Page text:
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Couple Who Gave ‘Intimate’ Home Concerts Fights City Hall Over Bach Taxes

February 1, 1992

SAN JOSE, Calif. (AP) _ The ads for ″intimate″ concerts brought the vice cops to Bill and Pamela Resch’s home, but the only things she was tickling were the ivories. The city shut her down anyway and is seeking Bach taxes.

″This is crazy,″ the classical concert pianist said Friday. ″If the city went after everybody who was teaching and playing piano in their home we’d have a lot of little old ladies out there who are criminals.″

But it’s hard to fight City Hall, especially if you turn your home into an occasional Concert Hall with a 1906 Steinway grand piano in the parlor. And if you run ads touting $25 ″intimate, romantic experiences with music.″

″No one’s interested in giving them a hard time, but what they were doing wasn’t allowed,″ Assistant City Manager Regina Williams said. ″Unfortunately, we’re stuck in the role of playing the Big Bad City.″

Indeed, the city has been attacked as a musical killjoy by local columnists, editorial writers and conservative columnist William F. Buckley, who has attended one of the Resches’ musical evenings.

″If San Jose can’t figure out a way to permit an artist to play the piano at night for paying guests, maybe the good old USA just doesn’t have it any longer, to make jobs-jobs-jobs-jobs, and let us all be free and affluent, and proud,″ Buckley wrote.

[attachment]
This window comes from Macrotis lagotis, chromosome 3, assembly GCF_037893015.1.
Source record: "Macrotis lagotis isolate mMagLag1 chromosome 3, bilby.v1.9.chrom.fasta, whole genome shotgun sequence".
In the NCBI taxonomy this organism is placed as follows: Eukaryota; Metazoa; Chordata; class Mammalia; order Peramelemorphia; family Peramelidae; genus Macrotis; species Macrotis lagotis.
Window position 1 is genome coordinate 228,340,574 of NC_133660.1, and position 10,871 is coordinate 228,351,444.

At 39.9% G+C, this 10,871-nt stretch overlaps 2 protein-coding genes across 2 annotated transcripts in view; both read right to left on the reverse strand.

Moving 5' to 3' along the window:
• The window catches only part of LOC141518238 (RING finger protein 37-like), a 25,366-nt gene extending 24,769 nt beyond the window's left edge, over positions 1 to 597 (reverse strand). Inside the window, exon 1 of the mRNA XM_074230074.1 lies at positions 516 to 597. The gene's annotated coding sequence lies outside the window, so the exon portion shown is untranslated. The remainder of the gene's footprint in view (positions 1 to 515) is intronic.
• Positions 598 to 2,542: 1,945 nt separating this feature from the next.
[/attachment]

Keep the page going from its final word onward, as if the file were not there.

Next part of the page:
The city struck its first sour note in the case six months ago.

In July, after vice officers went undercover at one of the couple’s 12 to 14 annual ″salon concerts,″ Resch was arrested and fingerprinted in his white tie and tails in front of his wife and several paying guests.

″I don’t know why they didn’t arrest Pamela, too,″ scoffed the couple’s attorney, Michael Hurley. ″I guess they thought Bill was the brains behind the scheme, or maybe they thought they had a conspiracy going.″

Thus began what might be called Interlude in Red Tape.

San Jose officials said the Resches were operating an illegal business by charging people $25 each for a two-hour concert in their antique-filled English cottage. The neighborhood isn’t zoned for commercial enterprises.

Then, the city said the couple owed back taxes, plus interest and penalties to the tune of $1,125 for the three years they held the concerts, which attracted 20 to 30 guests each time, but no complaints.

The bill was due Friday, but the city gave the couple a reprieve. On Monday, the Resches will meet with tax officials to plead their case again.

City Councilman David Pandori, who represents the downtown area where the Resches live, failed to persuade his peers to approve a resolution to give the couple an exemption so they could hold home concerts.

″What bothers me is we’ve got all these problems in the city and we’re wasting time trying to stop something that nobody complained about in the first place,″ Pandori said.

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